settling on propane and better welds
Monday, October 20 2014
Maybe the pseudoephedrine I'd taken recreationally as well as all the alcohol I'd drunk (those Little Sumpin Extra are good but they're also strong) did something bad to me because I woke up last night with what felt like bloating and acid indigestion. This made it hard to get back to sleep, and then I spent the whole day feeling kind of miserable in my guts. It manifested as occasional waves of mild nausea, acid indigestion, and sometimes real pain. Another possible explanation was that I had whatever illness Gretchen had contracted. It's made her weak and uncomfortable, but she was able to power through another workday today with the miracle of pseudoephedrine (which she takes only in doses of 30 or 60 milligrams, as opposed to my 120 milligram recreational doses). In any case, the problems in my basement didn't have much impact on what I was able to do today. This morning after walking the dogs, I cranked through some fairly complex web work, and then I drove out to the Wall Street house and worked on the cold water plumbing prerequisites for the new half bathroom. I've been using the same tank of MAPP gas for many years (I want to say at least five) but wouldn't you know it, it ran out today while I was finishing up the soldering of the new cold water tap for the washing machine. If I'd had just one more minute's worth of gas I could have finished my work, but when it runs out, it runs out fast. I couldn't leave the house that way; the water system was open and couldn't be pressurized, so there was no running water and though Eric had just finished painting the house, he hadn't finished washing the brushes. So I had to make an unscheduled trip to Herzog's to buy a tank of gas. They were out of MAPP gas, so I had to settle for propane (which doesn't burn as hot, and so is harder to work with). But it did the job, and when I repressurized the system, I was amazed to see that even the solder joints that hadn't seem to pop (or whatever you would call the sudden uptake of liquid solder) held. You have to be pretty damn incompetent to make a failed solder joint using standard fittings, though I've done it a few times. (I suspect that some of my solder joints had been contaminated with hair that had been picked up by an open container of flux.)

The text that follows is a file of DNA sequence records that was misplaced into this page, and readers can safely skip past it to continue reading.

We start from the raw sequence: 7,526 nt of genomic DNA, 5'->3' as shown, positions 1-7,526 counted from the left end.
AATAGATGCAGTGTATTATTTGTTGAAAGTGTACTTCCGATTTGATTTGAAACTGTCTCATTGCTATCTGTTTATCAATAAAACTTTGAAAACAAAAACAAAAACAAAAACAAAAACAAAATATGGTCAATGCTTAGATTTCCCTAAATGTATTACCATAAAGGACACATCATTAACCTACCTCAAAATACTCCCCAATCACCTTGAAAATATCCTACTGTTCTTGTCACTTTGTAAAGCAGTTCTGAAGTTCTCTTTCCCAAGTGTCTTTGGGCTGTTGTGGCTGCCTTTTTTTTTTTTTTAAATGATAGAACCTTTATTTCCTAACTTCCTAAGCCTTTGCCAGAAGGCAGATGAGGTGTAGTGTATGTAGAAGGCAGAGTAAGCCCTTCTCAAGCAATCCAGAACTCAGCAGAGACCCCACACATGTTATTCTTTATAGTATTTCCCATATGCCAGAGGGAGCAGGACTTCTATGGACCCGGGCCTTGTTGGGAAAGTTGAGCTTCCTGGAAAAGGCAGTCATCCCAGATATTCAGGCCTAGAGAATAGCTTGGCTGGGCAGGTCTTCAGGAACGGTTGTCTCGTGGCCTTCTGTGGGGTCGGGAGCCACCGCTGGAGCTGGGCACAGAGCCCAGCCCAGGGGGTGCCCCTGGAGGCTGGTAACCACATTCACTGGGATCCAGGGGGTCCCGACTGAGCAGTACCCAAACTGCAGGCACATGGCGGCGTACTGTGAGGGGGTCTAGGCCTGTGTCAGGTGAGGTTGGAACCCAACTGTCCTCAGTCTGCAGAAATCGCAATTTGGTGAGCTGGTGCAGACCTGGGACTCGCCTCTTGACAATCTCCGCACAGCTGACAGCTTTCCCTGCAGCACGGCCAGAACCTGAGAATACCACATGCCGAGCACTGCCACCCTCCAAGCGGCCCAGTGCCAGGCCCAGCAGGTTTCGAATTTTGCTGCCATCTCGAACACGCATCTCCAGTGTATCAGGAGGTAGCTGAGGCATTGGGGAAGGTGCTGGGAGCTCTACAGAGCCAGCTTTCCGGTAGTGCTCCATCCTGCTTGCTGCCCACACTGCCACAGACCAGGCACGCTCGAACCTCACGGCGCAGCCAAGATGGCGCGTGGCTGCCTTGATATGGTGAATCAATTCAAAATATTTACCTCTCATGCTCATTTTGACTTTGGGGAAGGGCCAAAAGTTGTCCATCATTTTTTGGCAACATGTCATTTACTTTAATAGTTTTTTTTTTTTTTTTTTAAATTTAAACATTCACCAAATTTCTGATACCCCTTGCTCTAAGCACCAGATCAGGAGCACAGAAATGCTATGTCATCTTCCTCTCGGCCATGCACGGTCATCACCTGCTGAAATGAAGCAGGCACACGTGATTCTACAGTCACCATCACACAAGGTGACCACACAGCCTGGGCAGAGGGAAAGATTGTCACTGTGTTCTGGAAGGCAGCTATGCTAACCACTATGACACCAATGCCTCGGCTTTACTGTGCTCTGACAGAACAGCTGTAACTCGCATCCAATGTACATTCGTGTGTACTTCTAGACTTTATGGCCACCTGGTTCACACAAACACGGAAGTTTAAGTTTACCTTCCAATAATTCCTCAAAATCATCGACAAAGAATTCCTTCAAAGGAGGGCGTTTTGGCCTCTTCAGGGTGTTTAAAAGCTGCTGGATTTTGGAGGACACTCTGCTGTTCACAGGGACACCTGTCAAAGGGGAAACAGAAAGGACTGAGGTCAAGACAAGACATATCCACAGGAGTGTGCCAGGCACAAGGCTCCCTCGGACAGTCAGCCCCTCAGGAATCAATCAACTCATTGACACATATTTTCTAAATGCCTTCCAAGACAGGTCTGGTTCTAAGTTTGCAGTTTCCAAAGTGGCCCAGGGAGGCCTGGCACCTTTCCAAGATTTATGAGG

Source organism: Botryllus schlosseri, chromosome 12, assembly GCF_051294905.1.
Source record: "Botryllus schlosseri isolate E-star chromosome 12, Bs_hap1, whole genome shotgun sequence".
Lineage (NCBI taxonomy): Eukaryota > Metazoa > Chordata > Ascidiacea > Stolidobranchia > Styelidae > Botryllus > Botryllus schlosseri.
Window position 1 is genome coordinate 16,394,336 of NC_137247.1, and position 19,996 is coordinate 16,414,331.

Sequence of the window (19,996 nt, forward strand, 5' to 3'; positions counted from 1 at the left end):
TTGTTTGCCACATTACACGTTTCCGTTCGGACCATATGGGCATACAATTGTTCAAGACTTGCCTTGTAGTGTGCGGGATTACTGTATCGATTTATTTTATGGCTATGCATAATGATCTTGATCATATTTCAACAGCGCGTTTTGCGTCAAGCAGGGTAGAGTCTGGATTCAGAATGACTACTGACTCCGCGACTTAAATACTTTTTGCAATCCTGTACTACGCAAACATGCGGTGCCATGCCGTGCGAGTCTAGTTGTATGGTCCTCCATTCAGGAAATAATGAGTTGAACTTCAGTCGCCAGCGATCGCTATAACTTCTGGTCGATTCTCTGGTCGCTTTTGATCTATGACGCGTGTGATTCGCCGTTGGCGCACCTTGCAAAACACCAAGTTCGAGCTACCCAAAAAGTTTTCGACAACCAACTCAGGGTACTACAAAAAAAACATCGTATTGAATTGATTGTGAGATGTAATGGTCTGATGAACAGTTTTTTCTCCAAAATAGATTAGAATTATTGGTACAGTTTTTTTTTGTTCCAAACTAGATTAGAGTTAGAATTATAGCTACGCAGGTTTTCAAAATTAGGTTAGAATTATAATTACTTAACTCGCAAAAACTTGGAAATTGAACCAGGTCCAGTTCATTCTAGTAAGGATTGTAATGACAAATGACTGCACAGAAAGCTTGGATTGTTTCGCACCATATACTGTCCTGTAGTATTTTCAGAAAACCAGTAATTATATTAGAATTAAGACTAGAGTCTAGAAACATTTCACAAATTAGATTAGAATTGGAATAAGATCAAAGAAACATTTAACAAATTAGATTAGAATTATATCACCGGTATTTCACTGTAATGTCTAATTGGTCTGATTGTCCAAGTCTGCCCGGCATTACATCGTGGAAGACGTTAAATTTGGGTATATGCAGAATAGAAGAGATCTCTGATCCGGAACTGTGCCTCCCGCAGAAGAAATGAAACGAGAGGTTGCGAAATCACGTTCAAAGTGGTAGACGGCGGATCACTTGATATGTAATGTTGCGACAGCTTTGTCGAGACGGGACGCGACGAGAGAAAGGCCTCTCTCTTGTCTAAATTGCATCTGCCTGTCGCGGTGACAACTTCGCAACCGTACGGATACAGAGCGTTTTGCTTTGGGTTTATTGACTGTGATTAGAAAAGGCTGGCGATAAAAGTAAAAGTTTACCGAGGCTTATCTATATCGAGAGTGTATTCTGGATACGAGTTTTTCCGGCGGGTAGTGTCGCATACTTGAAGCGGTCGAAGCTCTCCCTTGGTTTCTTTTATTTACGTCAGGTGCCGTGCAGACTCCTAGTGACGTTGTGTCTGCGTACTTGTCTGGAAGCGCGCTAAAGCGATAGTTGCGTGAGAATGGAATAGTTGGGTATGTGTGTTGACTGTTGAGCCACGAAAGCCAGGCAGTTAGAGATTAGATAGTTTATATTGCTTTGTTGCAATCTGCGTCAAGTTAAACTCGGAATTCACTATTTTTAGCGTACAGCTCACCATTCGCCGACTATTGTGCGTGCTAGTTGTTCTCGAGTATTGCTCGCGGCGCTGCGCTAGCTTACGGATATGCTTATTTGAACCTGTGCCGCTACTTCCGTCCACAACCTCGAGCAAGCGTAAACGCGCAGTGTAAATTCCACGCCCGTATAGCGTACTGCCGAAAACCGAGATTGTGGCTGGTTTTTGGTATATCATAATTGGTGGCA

This evening I fabricated a latching system for the Wall Street house's attic hatch. The folding attic ladder had come with a latching system, but it didn't fit the 2.25 inch thickness of the door I'd made (and also Ramona had chewed up one of the plastic pieces as a way of dealing with the oppressive boredom she faces when she is there). So I made a longer version of a plastic hatch rod using a half inch steel bolt. To make it so it could be easily rotated (thus moving a piece of metal attached to it into a slot), I welded a big screw eye onto the head of the bolt. Though I don't do all that much welding, I'm finding that the welds I make are getting better and better both in terms of their neatness and their strength. The weld I made this evening, for example, was so neat that it barely required any grinding afterwards. The key to a good weld, I've discovered, is a correct match of power to the metals being welded. In this case, the metal was thick, so the power had to be at the high range of what my 220 volt/30 amp rig can deliver. The spark produced by six kilowatts of energy can be startling.
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